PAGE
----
More and more Canadian companies are investing in foreign affiliates. Why? Because they need to diversify their customer base. And because foreign buyers in high-growth emerging markets, such as China, Mexico, Brazil and India, increasingly expect companies to have a local presence.
No doubt, spreading your company around the world can be challenging and expensive, and opening a foreign affiliate can be riskier than simply making an export sale. To some Canadian companies, the prospect might seem daunting. But investing abroad can be a natural hedge against other risks such as currency fluctuations, and many companies are learning that – in order to survive – they can’t afford not to.
And the strategy is paying off. Canadian companies operating abroad today are generating about the same level of sales from foreign operations as they are from export sales from Canada: about $460 billion as of 2009 data. According to Statistics Canada, Canadian foreign affiliate sales grew at twice the rate of Canadian exports over past decade, with sales originating in emerging markets nearly tripling during this period. Make no mistake – globalization is a force of nature.
Now is the time to make these inroads; the dollar is relatively strong and new opportunities are emerging every day. As the speed of scientific and technological advancements accelerates, consumer tastes are shifting, giving rise to entirely new industries and demand for new products in sectors like food, transportation, health, education, energy and clean tech.
Making connections in Vietnam
Montreal-based Groupe Lavergne produces high-quality engineered resins from recyclable materials. They take undervalued scrap, returned expired goods, or damaged products and produce a resin that can be molded back into the original end product or upcycled into a value-added product. These specialty plastic resins are in many applications such as auto components and ink cartridge materials for companies like Hewlett Packard, where 70 and 100 per cent of the plastic in a new cartridge can be recycled material.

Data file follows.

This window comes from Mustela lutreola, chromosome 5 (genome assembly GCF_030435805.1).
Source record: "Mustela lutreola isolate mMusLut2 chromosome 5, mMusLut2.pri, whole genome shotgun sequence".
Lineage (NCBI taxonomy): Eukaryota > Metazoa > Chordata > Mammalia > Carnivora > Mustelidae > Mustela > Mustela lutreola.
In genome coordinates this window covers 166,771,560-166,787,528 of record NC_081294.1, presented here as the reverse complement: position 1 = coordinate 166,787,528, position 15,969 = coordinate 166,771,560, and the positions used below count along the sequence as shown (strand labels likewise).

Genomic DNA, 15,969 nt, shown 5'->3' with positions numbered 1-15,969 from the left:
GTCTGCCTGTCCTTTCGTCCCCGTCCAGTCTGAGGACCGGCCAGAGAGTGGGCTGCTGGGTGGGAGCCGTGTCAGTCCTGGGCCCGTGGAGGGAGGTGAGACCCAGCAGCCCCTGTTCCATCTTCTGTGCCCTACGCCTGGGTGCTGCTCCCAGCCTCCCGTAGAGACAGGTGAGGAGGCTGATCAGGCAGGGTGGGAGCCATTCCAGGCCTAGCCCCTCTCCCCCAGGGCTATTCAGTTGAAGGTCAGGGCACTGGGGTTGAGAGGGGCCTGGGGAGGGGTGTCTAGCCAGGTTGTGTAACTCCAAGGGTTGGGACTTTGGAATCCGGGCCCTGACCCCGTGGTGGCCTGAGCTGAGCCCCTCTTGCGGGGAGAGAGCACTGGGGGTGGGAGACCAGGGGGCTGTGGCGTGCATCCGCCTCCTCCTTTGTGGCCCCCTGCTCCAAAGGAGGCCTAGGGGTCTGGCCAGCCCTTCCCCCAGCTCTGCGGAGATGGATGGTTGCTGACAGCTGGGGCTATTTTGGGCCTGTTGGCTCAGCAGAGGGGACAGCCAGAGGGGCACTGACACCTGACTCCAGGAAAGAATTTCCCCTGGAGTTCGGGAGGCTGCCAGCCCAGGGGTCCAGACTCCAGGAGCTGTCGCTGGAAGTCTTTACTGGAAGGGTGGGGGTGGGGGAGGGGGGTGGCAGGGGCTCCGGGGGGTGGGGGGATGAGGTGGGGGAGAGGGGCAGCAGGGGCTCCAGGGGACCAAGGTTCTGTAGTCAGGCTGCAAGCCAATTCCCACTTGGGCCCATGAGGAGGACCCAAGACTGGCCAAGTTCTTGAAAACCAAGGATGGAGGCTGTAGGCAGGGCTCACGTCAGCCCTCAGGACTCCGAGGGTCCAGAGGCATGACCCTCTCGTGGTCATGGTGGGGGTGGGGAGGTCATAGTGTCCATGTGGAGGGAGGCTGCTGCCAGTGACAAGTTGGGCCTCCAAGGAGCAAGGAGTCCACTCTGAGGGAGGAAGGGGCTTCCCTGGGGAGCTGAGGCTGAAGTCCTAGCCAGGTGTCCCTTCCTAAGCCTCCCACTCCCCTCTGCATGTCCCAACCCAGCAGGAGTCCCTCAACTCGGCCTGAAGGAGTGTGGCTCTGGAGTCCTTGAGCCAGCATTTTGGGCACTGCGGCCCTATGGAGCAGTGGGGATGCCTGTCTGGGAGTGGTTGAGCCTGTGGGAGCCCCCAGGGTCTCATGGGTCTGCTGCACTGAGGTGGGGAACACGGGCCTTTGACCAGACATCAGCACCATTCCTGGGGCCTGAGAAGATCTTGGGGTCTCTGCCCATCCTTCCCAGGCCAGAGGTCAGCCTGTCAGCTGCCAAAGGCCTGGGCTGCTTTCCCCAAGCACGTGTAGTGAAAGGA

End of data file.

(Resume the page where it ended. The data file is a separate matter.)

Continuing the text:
The company started in 1984 and their competitors are the huge resin producers such as Dupont, so it’s been a challenge to overcome initial impressions of being a small player without the huge name recognition, says President Jean-Luc Lavergne.
But tremendous change occurred in specialty resins technology around 1999, which is when their business really took off and exports exploded. Now, they export primarily to Asia – China, Malaysia, Singapore, Korea and Japan – where demand is huge. In fact, domestic business is now less than one per cent.
About three years ago, Lavergne understood that he needed a local presence in Asia – his large Asian customers wanted him closer to the market.
“The challenge was finding the right location, in the right country,” says Lavergne. “We knew nothing about the local laws and regulations of various Asian countries and weren’t sure if the idea was even viable. And it’s a significant investment.” After looking at many options, he eventually determined that Vietnam was the place.